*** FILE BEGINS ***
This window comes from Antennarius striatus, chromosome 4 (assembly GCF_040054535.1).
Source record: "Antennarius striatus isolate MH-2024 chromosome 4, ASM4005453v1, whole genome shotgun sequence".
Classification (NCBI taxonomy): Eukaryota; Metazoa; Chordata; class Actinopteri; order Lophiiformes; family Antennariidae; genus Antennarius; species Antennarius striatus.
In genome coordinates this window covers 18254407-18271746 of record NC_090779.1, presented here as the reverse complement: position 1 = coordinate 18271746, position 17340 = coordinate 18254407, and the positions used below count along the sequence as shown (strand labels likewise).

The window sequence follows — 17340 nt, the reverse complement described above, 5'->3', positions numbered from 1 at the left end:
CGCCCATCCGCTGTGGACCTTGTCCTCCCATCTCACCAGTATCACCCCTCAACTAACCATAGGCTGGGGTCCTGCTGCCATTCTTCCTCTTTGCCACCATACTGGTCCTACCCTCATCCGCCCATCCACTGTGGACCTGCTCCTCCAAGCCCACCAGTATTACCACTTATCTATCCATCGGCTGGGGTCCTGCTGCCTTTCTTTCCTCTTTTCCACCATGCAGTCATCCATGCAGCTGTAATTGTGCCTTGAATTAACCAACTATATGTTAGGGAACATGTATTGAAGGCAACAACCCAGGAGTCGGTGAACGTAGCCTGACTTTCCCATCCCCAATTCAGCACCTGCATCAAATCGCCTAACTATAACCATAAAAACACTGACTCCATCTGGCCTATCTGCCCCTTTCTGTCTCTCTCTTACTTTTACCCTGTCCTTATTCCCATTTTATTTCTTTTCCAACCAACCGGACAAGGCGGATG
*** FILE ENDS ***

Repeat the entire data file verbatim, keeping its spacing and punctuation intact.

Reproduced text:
This window comes from Antennarius striatus, chromosome 4 (assembly GCF_040054535.1).
Source record: "Antennarius striatus isolate MH-2024 chromosome 4, ASM4005453v1, whole genome shotgun sequence".
Classification (NCBI taxonomy): Eukaryota; Metazoa; Chordata; class Actinopteri; order Lophiiformes; family Antennariidae; genus Antennarius; species Antennarius striatus.
In genome coordinates this window covers 18254407-18271746 of record NC_090779.1, presented here as the reverse complement: position 1 = coordinate 18271746, position 17340 = coordinate 18254407, and the positions used below count along the sequence as shown (strand labels likewise).

The window sequence follows — 17340 nt, the reverse complement described above, 5'->3', positions numbered from 1 at the left end:
CGCCCATCCGCTGTGGACCTTGTCCTCCCATCTCACCAGTATCACCCCTCAACTAACCATAGGCTGGGGTCCTGCTGCCATTCTTCCTCTTTGCCACCATACTGGTCCTACCCTCATCCGCCCATCCACTGTGGACCTGCTCCTCCAAGCCCACCAGTATTACCACTTATCTATCCATCGGCTGGGGTCCTGCTGCCTTTCTTTCCTCTTTTCCACCATGCAGTCATCCATGCAGCTGTAATTGTGCCTTGAATTAACCAACTATATGTTAGGGAACATGTATTGAAGGCAACAACCCAGGAGTCGGTGAACGTAGCCTGACTTTCCCATCCCCAATTCAGCACCTGCATCAAATCGCCTAACTATAACCATAAAAACACTGACTCCATCTGGCCTATCTGCCCCTTTCTGTCTCTCTCTTACTTTTACCCTGTCCTTATTCCCATTTTATTTCTTTTCCAACCAACCGGACAAGGCGGATG